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Correcting common regulatory deficiencies
NFA conducts approximately 800 audits of Member firms every year, and while the overwhelming majority of the audits result only in minor (if any) violations, we have frequently noticed certain types of regulatory deficiencies repeated at several different firms. To help you meet your regulatory responsibilities as efficiently as possible, we have compiled a list of the most common deficiencies we have found while conducting our audits. In the paragraphs that follow, we will describe a few of them as well as discuss ways to correct them and avoid similar errors in the future.
We also review the firm's activities to ensure that our Members are conducting business only with NFA Members and CFTC-registered individuals and/or entities, as required by NFA Bylaw 1101.
As an NFA Member, you should have procedures in place to conduct appropriate due diligence to ensure that you are in compliance with Bylaw 1101 and all other registration requirements. This should include reviewing all futures accounts, all futures professionals employed by your firm and all entities conducting futures-related business with your firm.
There are two convenient methods of determining if an entity or individual is registered and an NFA Member. You can access NFA's Background Affiliation Status Information Center (BASIC) through our Web site at www.nfa.futures.org, or you can call NFA's Information Center at (800) 621-3570.
If a firm has no current registration, you should request a written representation from the entity or individual, indicating their primary business and why they are not required to be registered and an NFA Member. You should also make sure the representation appears adequate based on the information you know about the entity or individual. If you still have any questions about the firm or need additional guidance, call NFA's Compliance Department.
Finally, you should maintain written documentation of the steps you have taken as part of your due diligence. We recommend that you conduct this due diligence at the commencement of the relationship and on an ongoing basis.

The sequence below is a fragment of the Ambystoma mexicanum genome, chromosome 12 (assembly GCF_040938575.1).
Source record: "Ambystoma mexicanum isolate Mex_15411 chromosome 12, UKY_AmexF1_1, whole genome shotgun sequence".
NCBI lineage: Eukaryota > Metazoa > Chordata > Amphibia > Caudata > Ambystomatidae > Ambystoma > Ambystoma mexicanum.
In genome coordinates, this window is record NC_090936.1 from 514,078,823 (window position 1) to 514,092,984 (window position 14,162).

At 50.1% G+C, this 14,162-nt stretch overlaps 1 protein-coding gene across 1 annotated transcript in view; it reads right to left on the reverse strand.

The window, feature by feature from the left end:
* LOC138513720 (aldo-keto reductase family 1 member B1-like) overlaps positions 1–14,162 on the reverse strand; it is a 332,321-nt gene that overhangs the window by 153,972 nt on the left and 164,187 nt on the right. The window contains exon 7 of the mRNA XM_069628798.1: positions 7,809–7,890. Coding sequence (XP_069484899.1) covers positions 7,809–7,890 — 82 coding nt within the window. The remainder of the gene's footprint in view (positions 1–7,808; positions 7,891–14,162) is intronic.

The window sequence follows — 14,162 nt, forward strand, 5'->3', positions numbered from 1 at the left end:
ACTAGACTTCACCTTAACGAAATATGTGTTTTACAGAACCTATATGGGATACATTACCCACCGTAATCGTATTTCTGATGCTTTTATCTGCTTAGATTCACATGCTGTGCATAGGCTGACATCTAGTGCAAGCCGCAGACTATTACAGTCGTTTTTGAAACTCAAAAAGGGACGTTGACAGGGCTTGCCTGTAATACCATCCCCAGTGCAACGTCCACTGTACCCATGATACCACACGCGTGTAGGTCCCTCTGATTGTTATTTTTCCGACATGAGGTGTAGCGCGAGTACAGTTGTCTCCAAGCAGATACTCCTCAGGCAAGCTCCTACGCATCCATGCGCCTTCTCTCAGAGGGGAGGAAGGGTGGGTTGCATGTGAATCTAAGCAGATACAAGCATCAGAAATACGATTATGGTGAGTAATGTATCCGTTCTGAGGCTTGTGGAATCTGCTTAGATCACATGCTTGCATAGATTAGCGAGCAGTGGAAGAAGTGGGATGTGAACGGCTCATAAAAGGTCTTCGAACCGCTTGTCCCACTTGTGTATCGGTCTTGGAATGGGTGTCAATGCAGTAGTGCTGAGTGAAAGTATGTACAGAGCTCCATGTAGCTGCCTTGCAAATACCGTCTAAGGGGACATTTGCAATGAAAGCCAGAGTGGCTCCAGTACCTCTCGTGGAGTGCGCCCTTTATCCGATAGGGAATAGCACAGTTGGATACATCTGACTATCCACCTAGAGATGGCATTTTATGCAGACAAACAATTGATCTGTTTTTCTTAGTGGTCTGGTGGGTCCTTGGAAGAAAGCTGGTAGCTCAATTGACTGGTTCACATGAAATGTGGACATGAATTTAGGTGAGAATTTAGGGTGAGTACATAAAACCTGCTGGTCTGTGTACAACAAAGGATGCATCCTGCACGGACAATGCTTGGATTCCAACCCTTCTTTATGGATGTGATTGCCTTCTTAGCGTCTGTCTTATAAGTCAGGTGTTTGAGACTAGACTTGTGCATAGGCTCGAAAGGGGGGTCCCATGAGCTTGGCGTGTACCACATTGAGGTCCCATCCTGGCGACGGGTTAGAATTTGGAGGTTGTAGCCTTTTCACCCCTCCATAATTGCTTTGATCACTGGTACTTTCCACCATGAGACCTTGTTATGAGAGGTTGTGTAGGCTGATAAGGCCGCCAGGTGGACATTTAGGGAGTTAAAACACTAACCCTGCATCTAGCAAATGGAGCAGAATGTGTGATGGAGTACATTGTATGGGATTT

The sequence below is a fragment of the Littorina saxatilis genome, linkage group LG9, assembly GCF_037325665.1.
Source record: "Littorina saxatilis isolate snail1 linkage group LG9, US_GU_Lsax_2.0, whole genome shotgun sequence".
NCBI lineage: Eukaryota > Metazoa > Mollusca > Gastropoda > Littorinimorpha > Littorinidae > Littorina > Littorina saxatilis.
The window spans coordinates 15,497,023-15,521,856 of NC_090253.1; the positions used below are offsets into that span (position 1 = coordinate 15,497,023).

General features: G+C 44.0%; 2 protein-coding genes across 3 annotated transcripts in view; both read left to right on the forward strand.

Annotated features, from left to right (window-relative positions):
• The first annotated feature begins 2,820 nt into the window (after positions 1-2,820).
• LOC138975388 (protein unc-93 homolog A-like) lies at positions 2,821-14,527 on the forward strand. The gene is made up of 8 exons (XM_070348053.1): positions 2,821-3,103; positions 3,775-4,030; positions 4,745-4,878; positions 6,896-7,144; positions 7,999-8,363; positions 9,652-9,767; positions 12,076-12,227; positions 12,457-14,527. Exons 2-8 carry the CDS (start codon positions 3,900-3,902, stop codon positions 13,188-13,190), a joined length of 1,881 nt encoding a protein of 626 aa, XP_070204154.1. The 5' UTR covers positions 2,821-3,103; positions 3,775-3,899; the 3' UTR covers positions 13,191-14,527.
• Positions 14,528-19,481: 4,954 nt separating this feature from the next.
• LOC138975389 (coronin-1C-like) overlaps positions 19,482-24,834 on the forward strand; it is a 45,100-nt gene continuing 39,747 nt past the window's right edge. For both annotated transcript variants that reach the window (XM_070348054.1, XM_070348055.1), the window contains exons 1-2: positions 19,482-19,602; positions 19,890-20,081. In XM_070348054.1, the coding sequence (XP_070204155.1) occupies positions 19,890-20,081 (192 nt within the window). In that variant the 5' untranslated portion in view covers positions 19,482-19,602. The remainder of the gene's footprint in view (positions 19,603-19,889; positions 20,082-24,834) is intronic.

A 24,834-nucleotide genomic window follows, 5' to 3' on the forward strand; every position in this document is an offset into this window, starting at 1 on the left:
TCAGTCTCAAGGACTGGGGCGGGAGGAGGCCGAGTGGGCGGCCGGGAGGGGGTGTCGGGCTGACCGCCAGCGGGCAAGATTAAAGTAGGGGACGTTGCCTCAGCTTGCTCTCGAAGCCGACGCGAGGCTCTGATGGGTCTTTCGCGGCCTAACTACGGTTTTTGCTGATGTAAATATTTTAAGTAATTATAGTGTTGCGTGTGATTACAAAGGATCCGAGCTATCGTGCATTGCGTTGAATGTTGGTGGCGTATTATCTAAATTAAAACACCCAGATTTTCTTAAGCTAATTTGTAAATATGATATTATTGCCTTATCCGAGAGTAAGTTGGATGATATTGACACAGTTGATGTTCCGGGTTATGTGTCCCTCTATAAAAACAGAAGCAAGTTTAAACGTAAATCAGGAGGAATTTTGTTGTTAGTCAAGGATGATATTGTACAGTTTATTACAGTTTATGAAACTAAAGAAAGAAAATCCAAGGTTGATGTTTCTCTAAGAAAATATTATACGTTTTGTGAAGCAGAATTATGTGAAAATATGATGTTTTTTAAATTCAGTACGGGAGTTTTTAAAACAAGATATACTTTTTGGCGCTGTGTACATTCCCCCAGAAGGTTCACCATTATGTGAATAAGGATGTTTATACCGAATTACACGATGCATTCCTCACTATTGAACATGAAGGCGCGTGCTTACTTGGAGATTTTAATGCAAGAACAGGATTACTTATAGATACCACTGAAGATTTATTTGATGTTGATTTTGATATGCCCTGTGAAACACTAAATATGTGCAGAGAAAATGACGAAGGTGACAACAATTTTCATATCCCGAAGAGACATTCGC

For example, we have seen that some firms do not include the "Past results are not necessarily indicative of future results" disclaimer when the promotional material piece includes actual trading profits. Remember that this disclaimer is required to be displayed any time actual profits are discussed. As a general rule, you should display the disclaimer on the same page as the actual trading profits.
It is also important that you are able to support all material statements included in your promotional material. Material statements are statements made in the promotional material that refer to a firm's successful trading record or service, such as "In the past ten years, we have had only four losing months" or "We've been voted the best online trading platform three years running". If you use these types of statements, you must maintain documentation to demonstrate that such claims are factually accurate.
Another promotional material area where we have found deficiencies is the presentation of hypothetical performance results. Specifically, when displaying these results, some firms do not clearly identify them as hypothetical, include the hypothetical disclaimer or disclose the material assumptions used when calculating the performance.
If you decide to use hypothetical performance results in your promotional material, you need to follow these procedures:
One way to avoid regulatory deficiencies in promotional material is to take advantage of our Promotional Material Pre-Review program. This service is provided free of charge and allows Members to receive feedback on their promotional material prior to its use. An NFA promotional material specialist will review the material and, if apparent deficiencies are noted, will inform you of the deficiencies and make suggestions on how it can be corrected.
However, we have discovered during audits that some Members are not conducting annual on-site visits of its branch offices or Guaranteed Introducing Brokers (GIBs). If you have branch offices or GIBs, you should develop written procedures for your on-site review process that include what work will be performed during the on-site visit, how often they will occur, and that a written report will be prepared and follow-up work will be completed to ensure that deficiencies are corrected. The on-site review should cover several areas including the customer order process, discretionary trading, sales practices, customer complaints, handling of customer funds and proprietary trading. For further guidance regarding on-site visits and other supervisory requirements, please review NFA's Interpretive Notice for Supervision of Branch Office and Guaranteed IBs.
News,Facts,Actions would like to thank Compliance staff members Patricia Cushing, Amy McMann and Regina Thoele for their contributions to this article.